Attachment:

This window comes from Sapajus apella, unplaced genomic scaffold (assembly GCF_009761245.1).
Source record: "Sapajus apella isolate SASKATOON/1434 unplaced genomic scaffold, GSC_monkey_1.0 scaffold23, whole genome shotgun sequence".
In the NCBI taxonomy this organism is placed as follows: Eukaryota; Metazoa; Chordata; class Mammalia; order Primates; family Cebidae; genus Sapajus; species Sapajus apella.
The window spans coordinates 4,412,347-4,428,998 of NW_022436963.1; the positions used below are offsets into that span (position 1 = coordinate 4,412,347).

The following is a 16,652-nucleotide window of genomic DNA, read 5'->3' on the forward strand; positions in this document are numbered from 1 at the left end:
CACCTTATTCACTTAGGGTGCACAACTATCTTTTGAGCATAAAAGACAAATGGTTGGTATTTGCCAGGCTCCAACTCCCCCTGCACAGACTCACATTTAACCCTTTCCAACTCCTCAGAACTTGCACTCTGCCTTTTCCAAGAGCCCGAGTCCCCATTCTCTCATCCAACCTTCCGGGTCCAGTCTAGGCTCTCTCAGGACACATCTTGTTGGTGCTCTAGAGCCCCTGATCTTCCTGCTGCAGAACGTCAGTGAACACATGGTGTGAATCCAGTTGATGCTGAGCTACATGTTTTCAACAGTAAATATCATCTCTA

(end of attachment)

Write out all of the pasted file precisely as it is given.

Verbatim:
This window comes from Sapajus apella, unplaced genomic scaffold (assembly GCF_009761245.1).
Source record: "Sapajus apella isolate SASKATOON/1434 unplaced genomic scaffold, GSC_monkey_1.0 scaffold23, whole genome shotgun sequence".
In the NCBI taxonomy this organism is placed as follows: Eukaryota; Metazoa; Chordata; class Mammalia; order Primates; family Cebidae; genus Sapajus; species Sapajus apella.
The window spans coordinates 4,412,347-4,428,998 of NW_022436963.1; the positions used below are offsets into that span (position 1 = coordinate 4,412,347).

The following is a 16,652-nucleotide window of genomic DNA, read 5'->3' on the forward strand; positions in this document are numbered from 1 at the left end:
CACCTTATTCACTTAGGGTGCACAACTATCTTTTGAGCATAAAAGACAAATGGTTGGTATTTGCCAGGCTCCAACTCCCCCTGCACAGACTCACATTTAACCCTTTCCAACTCCTCAGAACTTGCACTCTGCCTTTTCCAAGAGCCCGAGTCCCCATTCTCTCATCCAACCTTCCGGGTCCAGTCTAGGCTCTCTCAGGACACATCTTGTTGGTGCTCTAGAGCCCCTGATCTTCCTGCTGCAGAACGTCAGTGAACACATGGTGTGAATCCAGTTGATGCTGAGCTACATGTTTTCAACAGTAAATATCATCTCTA